Many of those children experience hunger during their first few years of life, or their parents are hungry and stressed out about food during those years – the most crucial time for a child's development.
The new study, published in the latest issue of the journal Child Development, suggests that such early experience of hunger in the family is likely to make those children less ready for kindergarten than their classmates who came from homes with enough to eat. It shows that kids who experienced food insecurity in their first five years of life are more likely to be lagging behind in social, emotional and to some degree, cognitive skills when they begin kindergarten.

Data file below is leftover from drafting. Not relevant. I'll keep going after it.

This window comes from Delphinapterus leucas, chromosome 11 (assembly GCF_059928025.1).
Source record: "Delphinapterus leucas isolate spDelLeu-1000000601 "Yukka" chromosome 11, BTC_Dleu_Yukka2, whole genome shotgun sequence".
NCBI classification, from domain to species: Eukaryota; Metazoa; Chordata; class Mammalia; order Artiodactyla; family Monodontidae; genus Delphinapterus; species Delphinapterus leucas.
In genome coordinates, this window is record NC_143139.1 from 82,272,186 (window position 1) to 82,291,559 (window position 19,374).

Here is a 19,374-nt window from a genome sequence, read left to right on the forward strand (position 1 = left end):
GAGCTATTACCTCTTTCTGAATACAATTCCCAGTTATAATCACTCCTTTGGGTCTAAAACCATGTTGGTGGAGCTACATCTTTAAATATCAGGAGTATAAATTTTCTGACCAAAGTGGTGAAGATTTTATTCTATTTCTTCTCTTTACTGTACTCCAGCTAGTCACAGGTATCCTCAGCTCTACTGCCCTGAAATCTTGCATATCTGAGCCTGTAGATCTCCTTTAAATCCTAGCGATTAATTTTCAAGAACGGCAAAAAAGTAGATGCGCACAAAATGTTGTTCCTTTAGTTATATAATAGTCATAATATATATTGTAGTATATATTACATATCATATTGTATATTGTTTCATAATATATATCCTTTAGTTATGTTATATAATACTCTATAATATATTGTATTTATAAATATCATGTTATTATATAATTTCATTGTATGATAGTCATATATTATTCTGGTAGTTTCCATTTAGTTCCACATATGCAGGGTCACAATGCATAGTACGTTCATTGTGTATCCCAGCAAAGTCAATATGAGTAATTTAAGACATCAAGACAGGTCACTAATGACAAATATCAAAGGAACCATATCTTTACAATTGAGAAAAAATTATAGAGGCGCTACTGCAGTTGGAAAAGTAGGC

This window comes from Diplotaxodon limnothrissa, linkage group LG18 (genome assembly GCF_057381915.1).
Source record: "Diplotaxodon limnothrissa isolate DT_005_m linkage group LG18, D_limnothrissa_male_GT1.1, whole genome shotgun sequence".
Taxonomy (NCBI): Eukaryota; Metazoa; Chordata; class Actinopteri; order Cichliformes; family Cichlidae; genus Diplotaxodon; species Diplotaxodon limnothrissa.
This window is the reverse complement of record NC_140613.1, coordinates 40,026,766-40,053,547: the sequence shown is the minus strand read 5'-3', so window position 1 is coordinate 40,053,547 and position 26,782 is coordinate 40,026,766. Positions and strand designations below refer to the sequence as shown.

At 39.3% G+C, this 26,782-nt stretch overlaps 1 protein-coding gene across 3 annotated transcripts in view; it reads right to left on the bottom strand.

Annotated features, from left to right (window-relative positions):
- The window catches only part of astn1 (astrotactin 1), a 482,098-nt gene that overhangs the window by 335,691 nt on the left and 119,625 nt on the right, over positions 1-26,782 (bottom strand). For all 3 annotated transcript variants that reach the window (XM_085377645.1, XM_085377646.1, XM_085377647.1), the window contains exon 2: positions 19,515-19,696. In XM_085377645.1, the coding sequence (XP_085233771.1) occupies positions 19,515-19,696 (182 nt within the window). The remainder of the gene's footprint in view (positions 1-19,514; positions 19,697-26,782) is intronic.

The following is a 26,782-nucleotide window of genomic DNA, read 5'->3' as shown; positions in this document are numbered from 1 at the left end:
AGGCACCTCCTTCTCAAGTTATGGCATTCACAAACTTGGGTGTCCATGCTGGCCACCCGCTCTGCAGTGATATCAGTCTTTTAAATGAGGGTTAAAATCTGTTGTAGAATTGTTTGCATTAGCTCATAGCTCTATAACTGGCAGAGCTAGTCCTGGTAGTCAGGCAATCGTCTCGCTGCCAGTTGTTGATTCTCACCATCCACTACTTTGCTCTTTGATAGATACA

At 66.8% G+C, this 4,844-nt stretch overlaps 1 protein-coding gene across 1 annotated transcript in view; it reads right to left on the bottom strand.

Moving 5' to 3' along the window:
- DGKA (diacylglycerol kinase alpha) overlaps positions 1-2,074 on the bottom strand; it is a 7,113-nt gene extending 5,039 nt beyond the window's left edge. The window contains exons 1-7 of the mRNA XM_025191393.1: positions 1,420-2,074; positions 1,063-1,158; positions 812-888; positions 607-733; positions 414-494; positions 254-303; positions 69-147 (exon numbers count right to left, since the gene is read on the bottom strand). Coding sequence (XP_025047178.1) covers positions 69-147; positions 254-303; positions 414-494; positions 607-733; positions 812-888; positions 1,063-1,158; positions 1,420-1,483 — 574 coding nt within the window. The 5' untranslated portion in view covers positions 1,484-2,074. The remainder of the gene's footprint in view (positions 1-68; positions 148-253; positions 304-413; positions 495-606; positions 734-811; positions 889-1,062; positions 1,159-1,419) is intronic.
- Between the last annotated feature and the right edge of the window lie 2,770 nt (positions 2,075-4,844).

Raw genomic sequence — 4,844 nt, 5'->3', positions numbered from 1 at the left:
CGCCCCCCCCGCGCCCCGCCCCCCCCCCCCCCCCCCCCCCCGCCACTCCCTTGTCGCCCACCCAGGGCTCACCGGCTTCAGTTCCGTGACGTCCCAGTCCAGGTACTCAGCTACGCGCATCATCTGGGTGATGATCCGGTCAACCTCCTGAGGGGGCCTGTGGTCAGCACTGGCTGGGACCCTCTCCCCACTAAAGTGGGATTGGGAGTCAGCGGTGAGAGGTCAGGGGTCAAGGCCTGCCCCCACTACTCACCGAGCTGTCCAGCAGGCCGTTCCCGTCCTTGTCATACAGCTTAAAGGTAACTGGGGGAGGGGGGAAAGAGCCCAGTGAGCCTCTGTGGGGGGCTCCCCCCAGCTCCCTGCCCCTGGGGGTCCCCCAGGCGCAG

And many previous studies have shown "that kids who enter the kindergarten door behind, tend to stay behind. They do not catch up," says Anna Johnson, a psychologist and an author of the new study.
Johnson and her colleague used data from an older study by the U.S. Department of Education conducted between 2000 and 2006, which followed about 10,700 children born in low-income households in 2000. It surveyed the parents of these children on various aspects of their lives, including the quantity and quality of food in their households.